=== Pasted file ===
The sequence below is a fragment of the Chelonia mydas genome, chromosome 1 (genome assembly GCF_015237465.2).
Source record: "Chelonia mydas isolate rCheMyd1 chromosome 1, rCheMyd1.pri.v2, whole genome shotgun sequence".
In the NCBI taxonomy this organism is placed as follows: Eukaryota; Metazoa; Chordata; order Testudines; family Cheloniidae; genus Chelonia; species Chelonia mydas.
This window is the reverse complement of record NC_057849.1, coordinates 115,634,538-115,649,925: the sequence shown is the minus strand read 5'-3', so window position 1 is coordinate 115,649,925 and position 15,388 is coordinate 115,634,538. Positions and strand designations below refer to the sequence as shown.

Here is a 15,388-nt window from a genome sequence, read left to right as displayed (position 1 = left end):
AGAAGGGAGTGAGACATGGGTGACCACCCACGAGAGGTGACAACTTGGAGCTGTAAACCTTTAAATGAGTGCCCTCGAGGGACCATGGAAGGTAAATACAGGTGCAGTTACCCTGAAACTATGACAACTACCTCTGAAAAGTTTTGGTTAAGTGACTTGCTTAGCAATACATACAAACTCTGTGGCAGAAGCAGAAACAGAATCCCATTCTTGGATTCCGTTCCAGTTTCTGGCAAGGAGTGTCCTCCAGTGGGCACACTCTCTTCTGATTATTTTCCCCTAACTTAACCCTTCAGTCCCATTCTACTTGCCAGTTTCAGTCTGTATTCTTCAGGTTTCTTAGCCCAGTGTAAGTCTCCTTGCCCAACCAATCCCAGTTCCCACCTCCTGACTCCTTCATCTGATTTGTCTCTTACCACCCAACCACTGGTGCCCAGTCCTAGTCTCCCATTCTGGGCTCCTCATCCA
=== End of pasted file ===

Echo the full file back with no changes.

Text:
The sequence below is a fragment of the Chelonia mydas genome, chromosome 1 (genome assembly GCF_015237465.2).
Source record: "Chelonia mydas isolate rCheMyd1 chromosome 1, rCheMyd1.pri.v2, whole genome shotgun sequence".
In the NCBI taxonomy this organism is placed as follows: Eukaryota; Metazoa; Chordata; order Testudines; family Cheloniidae; genus Chelonia; species Chelonia mydas.
This window is the reverse complement of record NC_057849.1, coordinates 115,634,538-115,649,925: the sequence shown is the minus strand read 5'-3', so window position 1 is coordinate 115,649,925 and position 15,388 is coordinate 115,634,538. Positions and strand designations below refer to the sequence as shown.

Here is a 15,388-nt window from a genome sequence, read left to right as displayed (position 1 = left end):
AGAAGGGAGTGAGACATGGGTGACCACCCACGAGAGGTGACAACTTGGAGCTGTAAACCTTTAAATGAGTGCCCTCGAGGGACCATGGAAGGTAAATACAGGTGCAGTTACCCTGAAACTATGACAACTACCTCTGAAAAGTTTTGGTTAAGTGACTTGCTTAGCAATACATACAAACTCTGTGGCAGAAGCAGAAACAGAATCCCATTCTTGGATTCCGTTCCAGTTTCTGGCAAGGAGTGTCCTCCAGTGGGCACACTCTCTTCTGATTATTTTCCCCTAACTTAACCCTTCAGTCCCATTCTACTTGCCAGTTTCAGTCTGTATTCTTCAGGTTTCTTAGCCCAGTGTAAGTCTCCTTGCCCAACCAATCCCAGTTCCCACCTCCTGACTCCTTCATCTGATTTGTCTCTTACCACCCAACCACTGGTGCCCAGTCCTAGTCTCCCATTCTGGGCTCCTCATCCA